Bitting The Ex-Racehorse

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Rebreaking horses off the track can be tougher than breaking a young horse. Ex-racehorses rarely know standard cues and often have no mouth. They tend to have a wide repertoire for avoiding the bit and can set their neck and jaw in a position where pressure to stop is ineffective. Developing a soft mouth and correct profile can take many months of work.

Aggression is both bred and trained into a racehorse. Some racetrack rejects lack the necessary aggression and are relatively easy to reschool. Choose a comfortable, mild snaffle that fits well in the horse’s mouth. If the horse tries to evade the bit by opening his mouth or slipping his tongue over the bit (common racehorse evasions), you may want to consider adding a flash attachment to your caveson.

We would add a standing martingale, attached to the regular caveson, if the horse attempts a straight-up-head-and-neck response, which is common in ex-racehorses. This helps convince the horse the bit can’t be avoided, while the comfortable snaffle reassures him. Once he stops avoiding the bit, the horse can be weaned from the martingale and flash.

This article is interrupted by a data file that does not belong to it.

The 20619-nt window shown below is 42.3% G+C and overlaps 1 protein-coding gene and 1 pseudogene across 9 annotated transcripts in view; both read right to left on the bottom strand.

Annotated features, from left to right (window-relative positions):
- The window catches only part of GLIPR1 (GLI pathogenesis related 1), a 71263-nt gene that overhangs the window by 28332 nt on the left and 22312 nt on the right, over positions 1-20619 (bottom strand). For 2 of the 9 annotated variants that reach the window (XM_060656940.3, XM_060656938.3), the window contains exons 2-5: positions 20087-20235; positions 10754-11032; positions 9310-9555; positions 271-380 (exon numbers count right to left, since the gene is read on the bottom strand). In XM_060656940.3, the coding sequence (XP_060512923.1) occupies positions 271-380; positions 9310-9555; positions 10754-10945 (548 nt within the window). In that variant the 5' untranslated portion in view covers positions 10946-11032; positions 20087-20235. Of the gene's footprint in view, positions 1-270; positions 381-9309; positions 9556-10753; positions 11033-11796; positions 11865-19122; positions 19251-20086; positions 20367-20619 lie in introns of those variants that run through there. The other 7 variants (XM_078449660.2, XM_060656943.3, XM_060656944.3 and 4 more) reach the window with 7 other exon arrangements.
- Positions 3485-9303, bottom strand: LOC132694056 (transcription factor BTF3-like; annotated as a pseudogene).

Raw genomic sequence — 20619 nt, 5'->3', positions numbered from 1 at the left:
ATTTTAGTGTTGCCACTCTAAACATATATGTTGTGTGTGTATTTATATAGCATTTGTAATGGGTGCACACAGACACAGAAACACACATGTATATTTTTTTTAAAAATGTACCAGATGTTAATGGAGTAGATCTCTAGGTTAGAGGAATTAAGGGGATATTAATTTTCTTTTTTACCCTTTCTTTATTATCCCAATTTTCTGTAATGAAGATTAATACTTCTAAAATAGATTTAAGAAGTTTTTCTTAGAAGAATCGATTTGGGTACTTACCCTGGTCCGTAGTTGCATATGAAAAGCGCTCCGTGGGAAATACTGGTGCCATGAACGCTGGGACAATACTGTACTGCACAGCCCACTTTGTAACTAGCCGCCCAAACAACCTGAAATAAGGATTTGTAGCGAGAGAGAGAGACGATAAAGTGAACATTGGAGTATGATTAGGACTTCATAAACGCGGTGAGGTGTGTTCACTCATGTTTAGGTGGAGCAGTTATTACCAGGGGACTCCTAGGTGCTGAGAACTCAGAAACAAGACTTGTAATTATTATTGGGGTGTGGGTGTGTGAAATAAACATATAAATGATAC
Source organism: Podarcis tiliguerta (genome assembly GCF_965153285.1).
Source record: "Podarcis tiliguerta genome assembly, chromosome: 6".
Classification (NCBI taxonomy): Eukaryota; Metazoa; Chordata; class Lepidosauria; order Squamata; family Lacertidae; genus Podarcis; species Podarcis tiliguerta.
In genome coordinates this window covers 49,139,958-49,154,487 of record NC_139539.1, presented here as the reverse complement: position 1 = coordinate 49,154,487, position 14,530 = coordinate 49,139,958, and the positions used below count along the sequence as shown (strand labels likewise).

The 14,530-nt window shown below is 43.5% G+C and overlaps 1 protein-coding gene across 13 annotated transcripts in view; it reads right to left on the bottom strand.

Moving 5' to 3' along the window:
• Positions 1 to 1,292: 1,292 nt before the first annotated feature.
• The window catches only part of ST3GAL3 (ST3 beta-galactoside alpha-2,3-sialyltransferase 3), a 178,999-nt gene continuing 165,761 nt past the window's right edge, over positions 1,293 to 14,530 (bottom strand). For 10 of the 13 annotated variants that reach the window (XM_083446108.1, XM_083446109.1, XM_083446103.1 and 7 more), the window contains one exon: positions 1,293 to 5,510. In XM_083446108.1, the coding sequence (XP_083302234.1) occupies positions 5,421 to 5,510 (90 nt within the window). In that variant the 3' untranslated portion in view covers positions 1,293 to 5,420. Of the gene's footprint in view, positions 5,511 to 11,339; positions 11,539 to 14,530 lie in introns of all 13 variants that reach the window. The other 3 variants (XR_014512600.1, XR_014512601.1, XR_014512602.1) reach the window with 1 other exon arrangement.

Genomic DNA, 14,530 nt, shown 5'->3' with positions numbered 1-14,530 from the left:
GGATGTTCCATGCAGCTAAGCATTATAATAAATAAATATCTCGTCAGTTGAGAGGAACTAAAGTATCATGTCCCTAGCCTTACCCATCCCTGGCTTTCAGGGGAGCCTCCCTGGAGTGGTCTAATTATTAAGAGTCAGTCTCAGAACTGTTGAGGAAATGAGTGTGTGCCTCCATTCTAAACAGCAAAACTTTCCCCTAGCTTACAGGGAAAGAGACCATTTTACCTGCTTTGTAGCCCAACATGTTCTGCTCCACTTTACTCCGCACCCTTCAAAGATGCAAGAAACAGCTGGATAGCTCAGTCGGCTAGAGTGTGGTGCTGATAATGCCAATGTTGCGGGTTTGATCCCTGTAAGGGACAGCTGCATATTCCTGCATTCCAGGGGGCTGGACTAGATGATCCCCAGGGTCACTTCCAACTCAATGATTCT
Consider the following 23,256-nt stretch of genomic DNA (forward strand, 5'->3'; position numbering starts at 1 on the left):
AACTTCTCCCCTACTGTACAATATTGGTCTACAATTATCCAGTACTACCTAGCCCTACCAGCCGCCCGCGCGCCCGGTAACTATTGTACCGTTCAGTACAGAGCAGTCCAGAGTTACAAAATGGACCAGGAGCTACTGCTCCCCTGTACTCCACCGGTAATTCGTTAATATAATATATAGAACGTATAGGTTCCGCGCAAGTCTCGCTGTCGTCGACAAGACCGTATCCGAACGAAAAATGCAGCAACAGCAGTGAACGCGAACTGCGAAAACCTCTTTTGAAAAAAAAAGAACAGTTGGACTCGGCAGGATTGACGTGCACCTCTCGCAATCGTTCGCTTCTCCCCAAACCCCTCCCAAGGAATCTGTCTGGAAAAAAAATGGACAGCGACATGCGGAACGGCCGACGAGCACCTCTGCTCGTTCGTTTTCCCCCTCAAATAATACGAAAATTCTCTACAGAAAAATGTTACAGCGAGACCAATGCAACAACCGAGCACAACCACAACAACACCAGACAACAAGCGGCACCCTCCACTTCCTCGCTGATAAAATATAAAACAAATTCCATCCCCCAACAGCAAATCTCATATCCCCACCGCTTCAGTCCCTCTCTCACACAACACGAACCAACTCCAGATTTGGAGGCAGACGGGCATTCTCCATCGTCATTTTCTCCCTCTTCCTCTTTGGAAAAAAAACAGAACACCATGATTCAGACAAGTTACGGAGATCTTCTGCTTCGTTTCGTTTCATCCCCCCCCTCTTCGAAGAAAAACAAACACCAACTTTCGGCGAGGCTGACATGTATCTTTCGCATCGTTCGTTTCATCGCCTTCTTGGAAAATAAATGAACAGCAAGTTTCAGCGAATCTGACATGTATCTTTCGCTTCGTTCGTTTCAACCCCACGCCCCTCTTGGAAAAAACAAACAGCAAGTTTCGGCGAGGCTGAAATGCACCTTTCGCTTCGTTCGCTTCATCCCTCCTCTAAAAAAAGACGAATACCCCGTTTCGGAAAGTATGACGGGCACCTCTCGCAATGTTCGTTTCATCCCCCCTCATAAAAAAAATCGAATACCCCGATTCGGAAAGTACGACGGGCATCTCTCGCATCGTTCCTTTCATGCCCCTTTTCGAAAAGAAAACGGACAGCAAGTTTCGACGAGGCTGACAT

Horses where the racetrack mentality is strong are another story. Turning the horse out so he can “unwind” will probably backfire. He’s more likely to return to work feeling more ready for action than ever. It’s better to keep him right in work, provided he has no physical problems.

Safety and control are primary with these horses (if you don’t know to use a pulley rein, learn how). Remember the harder you pull on the reins in the normal fashion to stop, the faster the racehorse may go as racehorses learn to run toward the bit. And, if you’re working with an ex-racehorse, you should also already know how to use your body weight to help control the horse.

For these more naturally aggressive ex-racehorses, we want a bit that gives us a combination of weight and leverage that will direct the horse’s nose down where it belongs, relaxing the lower jaw. A well-fitted pelham is a great place to start, giving the rider many options for letting up on the pressure as the horse becomes more cooperative. A pelham with a port may be advisable for some horses. You want the horse’s tongue to lie comfortably under the bit.

We’d use double reins rather than an adapter on the pelham, as this allows the rider to gradually refocus the horse’s attention to the corners of the mouth by lessening curb-rein use. Once he is going quietly with little-to-no curb rein, you can work back to a snaffle.

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